By Jerry Kopel
It would have been fitting if the new anti-forfeiture law that goes into effect in Colorado July 1, became law on July 4 as a salute to restoring constitutional rights.
HB 1404 was sponsored by State Rep. Shawn Mitchell (R-Broomfield) and Sen. Bill Thiebaut (D-Pueblo). Seventy-three legislators voted for it, 24 voted against it, and three didn't vote.
Interest in changing the law goes back to the early 1990's when Scripps-Howard Newspapers, including the Rocky Mountain News, published a series of articles reporting on abuses of forfeiture laws across the nation, detailing, as the News reported "400 cases of innocent people forced to forfeit money or property to federal authorities."
Abuses began after the federal government amended a racketeering law in 1984, and states reduced the proof needed to prove a crime in order to seize assets as part of the war on drugs.
What began as a "tool" to reduce crime turned into an incentive for unbudgeted assets to be divvied up between law enforcement agencies. Instead of Mafia bosses in the back rooms of social clubs, we had district attorneys, chiefs of police and county sheriffs sitting around the table picking up cash, cars, and other assets without the need to prove beyond a reasonable doubt that a crime had been committed.
Scripps-Howard won a Pulitzer prize, and the News added its own series on abuses. One lead paragraph in the News: "Hundreds of thousands of dollars intended to aid crime victims are being spent by Denver police on everything from trips to Las Vegas to $700 chairs for the chief." These were dollars raised through forfeiture. A News editorial on federal and state abuses claimed "their practices are no better than legal extortion."
In 1991, Sen. Al Meiklejohn carried SB 102 reducing the proof needed for forfeiture seizure even further from preponderance of the evidence (tipping the scales of justice) to probable cause (grounds needed for a search warrant). "Probable cause" was the basis for Denver police to recently break into the wrong apartment, causing the death of a Mexican national, and the city of Denver payment of compensation to the victim's family.
Either through laziness or stupidity, the 1991 Senate voted 35 to 0 for SB 102. The House, urged on by myself (D-Denver) and Rep. Tim Foster (R-Grand Junction) killed the bill 44 to 19. Attempts from 1992 until 2002 to reform the forfeiture law were unsuccessful.
The 2002 forfeiture law amendments were strongly opposed by law enforcement lobbyists. But having seen how forfeiture was working, Colorado legislators were finally in no mood to back down.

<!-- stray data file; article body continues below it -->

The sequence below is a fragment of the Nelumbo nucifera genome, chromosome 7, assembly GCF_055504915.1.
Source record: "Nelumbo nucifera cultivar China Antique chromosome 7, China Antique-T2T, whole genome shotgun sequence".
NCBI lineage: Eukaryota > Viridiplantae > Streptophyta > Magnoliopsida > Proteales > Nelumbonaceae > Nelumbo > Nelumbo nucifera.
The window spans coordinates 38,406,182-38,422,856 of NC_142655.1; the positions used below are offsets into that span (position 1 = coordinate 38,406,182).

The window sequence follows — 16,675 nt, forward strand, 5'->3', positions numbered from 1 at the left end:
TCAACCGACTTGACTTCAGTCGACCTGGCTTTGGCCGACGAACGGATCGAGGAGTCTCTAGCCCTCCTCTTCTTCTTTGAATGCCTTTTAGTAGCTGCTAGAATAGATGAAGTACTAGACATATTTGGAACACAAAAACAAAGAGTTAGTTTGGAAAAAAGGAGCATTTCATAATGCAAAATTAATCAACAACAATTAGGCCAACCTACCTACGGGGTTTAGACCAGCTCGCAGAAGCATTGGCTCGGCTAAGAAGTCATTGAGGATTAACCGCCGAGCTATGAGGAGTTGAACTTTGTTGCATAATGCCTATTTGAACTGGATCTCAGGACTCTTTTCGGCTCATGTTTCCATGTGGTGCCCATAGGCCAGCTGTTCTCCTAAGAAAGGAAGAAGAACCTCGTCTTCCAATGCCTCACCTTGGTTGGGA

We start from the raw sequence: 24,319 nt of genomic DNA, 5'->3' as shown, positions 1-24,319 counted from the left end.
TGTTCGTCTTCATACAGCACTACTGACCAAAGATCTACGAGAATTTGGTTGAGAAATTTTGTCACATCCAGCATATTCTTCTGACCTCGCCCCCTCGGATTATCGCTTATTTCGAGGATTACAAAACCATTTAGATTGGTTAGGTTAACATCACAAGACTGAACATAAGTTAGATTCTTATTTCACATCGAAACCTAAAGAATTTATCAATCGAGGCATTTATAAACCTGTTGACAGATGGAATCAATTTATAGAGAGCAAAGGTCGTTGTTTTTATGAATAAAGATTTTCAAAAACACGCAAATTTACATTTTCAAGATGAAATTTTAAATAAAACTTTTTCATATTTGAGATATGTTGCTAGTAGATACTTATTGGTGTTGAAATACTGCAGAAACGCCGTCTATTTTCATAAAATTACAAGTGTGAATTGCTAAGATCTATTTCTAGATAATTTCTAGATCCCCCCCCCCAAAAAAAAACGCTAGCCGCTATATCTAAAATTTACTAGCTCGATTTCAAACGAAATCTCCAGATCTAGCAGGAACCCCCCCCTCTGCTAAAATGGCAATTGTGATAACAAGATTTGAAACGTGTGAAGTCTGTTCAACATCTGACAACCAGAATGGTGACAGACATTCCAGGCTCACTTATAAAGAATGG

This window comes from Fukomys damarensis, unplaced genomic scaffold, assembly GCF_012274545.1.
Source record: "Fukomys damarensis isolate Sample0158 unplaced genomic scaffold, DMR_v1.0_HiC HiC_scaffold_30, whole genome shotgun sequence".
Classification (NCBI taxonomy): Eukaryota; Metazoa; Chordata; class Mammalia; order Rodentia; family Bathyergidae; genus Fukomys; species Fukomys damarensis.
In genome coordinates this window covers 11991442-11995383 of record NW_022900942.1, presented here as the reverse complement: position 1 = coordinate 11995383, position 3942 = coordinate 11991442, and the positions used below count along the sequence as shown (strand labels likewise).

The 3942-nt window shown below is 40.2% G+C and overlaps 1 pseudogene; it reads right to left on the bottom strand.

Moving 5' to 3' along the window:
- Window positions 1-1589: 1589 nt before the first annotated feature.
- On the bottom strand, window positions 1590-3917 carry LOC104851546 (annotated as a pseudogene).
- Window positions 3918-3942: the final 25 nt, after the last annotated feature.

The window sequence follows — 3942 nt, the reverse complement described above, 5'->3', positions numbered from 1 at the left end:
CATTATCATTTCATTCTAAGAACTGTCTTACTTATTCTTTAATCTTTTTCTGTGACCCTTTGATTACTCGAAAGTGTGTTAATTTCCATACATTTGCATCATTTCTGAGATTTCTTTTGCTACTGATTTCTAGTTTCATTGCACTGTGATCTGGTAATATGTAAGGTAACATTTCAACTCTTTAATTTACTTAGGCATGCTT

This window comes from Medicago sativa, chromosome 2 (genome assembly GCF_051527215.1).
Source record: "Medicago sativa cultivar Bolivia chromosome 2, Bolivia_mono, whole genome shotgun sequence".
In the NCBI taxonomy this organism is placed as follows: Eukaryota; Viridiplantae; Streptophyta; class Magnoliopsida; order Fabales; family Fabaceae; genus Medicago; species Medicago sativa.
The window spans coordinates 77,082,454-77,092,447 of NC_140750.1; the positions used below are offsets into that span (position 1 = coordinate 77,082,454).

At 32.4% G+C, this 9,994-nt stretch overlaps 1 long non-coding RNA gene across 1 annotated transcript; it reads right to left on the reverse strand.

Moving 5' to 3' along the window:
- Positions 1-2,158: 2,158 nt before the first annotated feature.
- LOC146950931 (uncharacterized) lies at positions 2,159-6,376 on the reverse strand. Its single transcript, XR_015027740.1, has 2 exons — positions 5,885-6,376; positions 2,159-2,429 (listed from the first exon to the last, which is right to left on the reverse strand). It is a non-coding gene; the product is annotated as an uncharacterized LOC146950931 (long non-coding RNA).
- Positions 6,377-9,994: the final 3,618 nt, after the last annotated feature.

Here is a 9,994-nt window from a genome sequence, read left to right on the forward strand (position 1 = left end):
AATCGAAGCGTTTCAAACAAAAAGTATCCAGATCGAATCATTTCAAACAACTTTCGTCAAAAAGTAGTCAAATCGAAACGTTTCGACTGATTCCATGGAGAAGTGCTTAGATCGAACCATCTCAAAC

Catalyst for success in 2002 goes first to Christie Donner of the Rocky Mountain Peace and Justice Center who drafted much of the original version of HB 1404, next to the the House and Senate chief sponsors, then to the lobbyist firm hired to persuade legislators to support it, and to many members of the public who recognized the possibility of victory.
In most cases, the new law requires conviction of a crime before property seized can be forfeited. There are exceptions, such as when the person charged has fled the jurisdiction or no one claims ownership or the defendant received a deferred sentence.
Law enforcement must prove by clear and convincing evidence (the highest standard of civil proof) that the owner was involved and that the property was used in the crime or were traceable proceeds, and the property forfeited was proportional to the crime committed.
A marijuana cigarette found on a yacht is no longer grounds for seizing the yacht. (That's not a made-up example. It actually happened in another state.)
Proceeds from property seized go first to pay off liens, innocent partial owners, and then victims of the crime. After payment of expenses, half the remaining proceeds go to state, county or city officials with budgetary control over law enforcement and used for "public safety purposes. The other half funds detoxification and substance abuse treatments. There are exceptions for federal funds provided to district attorneys and other law enforcement officials.
Extensive information regarding forfeiture assets and disbursements must be filed annually by law enforcement with the state as "open records". Under another statute not changed by HB 1404, failure to file can lead to elected officials being removed from office.
(Jerry Kopel served 22 years in the Colorado legislature.)
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